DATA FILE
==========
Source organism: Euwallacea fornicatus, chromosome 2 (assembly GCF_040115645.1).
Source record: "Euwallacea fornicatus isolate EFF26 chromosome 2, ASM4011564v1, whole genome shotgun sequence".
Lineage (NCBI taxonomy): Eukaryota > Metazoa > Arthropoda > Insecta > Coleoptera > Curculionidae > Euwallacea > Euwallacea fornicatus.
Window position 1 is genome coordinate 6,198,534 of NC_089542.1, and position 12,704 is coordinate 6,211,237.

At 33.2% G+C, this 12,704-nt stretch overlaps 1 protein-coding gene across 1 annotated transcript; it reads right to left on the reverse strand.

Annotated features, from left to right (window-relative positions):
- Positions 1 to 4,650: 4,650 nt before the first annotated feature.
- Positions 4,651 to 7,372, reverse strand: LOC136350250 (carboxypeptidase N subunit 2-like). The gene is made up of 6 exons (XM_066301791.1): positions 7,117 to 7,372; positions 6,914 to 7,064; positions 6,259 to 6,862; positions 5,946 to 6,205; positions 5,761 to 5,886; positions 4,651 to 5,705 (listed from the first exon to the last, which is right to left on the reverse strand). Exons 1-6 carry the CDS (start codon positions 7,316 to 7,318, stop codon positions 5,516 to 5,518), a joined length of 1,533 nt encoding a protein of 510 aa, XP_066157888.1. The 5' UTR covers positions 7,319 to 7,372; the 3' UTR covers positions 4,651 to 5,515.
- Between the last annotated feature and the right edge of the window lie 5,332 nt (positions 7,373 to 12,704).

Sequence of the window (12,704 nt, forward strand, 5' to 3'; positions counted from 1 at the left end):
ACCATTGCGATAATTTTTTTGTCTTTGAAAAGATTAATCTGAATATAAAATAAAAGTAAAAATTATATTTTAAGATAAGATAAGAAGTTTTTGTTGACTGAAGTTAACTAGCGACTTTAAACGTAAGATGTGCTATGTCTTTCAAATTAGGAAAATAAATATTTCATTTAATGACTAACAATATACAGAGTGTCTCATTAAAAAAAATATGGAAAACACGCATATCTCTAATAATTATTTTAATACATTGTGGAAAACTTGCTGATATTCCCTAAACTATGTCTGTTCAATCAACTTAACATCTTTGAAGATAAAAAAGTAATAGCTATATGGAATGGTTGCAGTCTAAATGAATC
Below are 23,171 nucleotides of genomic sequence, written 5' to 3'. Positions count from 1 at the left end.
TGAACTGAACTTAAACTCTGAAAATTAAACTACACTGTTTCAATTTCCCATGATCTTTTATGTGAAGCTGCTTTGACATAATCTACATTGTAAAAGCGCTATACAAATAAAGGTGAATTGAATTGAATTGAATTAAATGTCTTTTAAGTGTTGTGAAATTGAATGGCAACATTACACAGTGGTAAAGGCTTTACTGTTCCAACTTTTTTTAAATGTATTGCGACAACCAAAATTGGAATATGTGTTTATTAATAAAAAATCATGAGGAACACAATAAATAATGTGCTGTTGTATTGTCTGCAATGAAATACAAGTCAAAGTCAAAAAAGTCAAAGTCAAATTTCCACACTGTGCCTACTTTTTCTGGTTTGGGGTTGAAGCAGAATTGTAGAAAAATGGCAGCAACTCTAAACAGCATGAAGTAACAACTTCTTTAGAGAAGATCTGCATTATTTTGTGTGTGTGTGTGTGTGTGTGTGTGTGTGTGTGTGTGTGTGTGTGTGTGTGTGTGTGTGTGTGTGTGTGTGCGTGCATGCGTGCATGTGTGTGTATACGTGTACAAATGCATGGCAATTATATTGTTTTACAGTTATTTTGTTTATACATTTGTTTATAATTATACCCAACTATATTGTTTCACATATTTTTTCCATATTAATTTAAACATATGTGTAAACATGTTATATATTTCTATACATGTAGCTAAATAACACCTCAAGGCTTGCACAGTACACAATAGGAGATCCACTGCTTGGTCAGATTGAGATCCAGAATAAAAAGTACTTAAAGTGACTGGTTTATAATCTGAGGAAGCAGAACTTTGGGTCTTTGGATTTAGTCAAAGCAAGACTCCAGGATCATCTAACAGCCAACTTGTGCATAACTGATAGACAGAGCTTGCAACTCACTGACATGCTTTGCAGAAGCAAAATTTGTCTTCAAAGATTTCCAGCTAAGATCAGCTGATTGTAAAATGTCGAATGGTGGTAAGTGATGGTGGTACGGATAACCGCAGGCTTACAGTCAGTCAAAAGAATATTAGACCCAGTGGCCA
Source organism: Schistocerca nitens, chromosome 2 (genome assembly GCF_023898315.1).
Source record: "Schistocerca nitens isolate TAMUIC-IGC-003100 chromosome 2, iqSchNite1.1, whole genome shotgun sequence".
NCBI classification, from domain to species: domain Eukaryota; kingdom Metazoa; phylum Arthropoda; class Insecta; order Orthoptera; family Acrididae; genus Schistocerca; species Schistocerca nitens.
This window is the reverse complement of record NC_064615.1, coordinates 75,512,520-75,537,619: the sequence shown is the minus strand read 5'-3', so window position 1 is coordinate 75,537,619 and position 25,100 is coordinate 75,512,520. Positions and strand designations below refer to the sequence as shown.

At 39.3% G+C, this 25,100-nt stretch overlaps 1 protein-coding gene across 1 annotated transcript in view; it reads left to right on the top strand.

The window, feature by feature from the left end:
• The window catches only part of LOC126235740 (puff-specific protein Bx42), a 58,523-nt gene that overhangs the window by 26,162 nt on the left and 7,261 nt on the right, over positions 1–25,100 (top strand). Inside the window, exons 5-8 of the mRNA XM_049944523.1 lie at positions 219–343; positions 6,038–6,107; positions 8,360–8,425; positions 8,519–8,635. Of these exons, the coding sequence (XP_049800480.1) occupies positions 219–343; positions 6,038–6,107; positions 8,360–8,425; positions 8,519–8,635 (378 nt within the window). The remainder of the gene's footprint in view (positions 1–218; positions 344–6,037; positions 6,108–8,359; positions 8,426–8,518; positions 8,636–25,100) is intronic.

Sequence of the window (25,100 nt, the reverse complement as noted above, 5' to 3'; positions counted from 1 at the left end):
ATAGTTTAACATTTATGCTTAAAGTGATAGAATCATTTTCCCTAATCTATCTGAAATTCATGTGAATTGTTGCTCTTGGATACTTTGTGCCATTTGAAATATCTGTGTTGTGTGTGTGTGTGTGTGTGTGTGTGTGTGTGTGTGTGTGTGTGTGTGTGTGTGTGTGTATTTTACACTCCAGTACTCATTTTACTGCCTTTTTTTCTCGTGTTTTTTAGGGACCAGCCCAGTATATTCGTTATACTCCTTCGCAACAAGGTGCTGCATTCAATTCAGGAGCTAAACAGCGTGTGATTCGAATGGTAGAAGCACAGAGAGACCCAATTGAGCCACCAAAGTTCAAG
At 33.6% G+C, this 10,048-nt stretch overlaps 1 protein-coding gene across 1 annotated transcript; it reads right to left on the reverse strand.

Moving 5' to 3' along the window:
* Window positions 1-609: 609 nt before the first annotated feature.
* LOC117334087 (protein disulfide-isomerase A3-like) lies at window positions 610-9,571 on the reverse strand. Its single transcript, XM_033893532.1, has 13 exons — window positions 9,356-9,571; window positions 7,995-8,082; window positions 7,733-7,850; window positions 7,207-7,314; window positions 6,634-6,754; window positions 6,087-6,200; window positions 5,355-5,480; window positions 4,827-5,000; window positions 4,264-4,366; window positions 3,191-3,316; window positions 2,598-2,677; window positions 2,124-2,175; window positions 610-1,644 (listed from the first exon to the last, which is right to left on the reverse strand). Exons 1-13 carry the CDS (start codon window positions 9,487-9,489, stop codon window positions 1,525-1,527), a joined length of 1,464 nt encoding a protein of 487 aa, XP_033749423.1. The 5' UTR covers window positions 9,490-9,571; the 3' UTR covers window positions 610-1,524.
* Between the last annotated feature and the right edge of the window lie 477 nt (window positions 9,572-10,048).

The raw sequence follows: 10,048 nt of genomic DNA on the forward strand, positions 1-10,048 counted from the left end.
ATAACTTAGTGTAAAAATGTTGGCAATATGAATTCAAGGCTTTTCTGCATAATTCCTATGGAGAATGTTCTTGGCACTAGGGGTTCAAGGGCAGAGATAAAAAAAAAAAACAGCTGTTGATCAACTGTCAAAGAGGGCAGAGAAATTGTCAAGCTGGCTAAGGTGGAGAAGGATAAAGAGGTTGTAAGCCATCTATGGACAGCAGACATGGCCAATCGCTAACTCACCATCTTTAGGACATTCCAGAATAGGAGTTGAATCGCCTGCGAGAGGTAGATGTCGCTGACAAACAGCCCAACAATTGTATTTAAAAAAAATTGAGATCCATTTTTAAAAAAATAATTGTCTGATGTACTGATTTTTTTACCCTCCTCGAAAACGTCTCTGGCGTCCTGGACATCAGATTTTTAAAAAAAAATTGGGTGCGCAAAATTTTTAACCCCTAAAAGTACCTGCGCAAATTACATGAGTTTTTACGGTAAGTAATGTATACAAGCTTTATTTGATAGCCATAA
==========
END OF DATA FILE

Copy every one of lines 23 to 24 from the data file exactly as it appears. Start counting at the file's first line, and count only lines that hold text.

At 33.6% G+C, this 10,048-nt stretch overlaps 1 protein-coding gene across 1 annotated transcript; it reads right to left on the reverse strand.

Moving 5' to 3' along the window: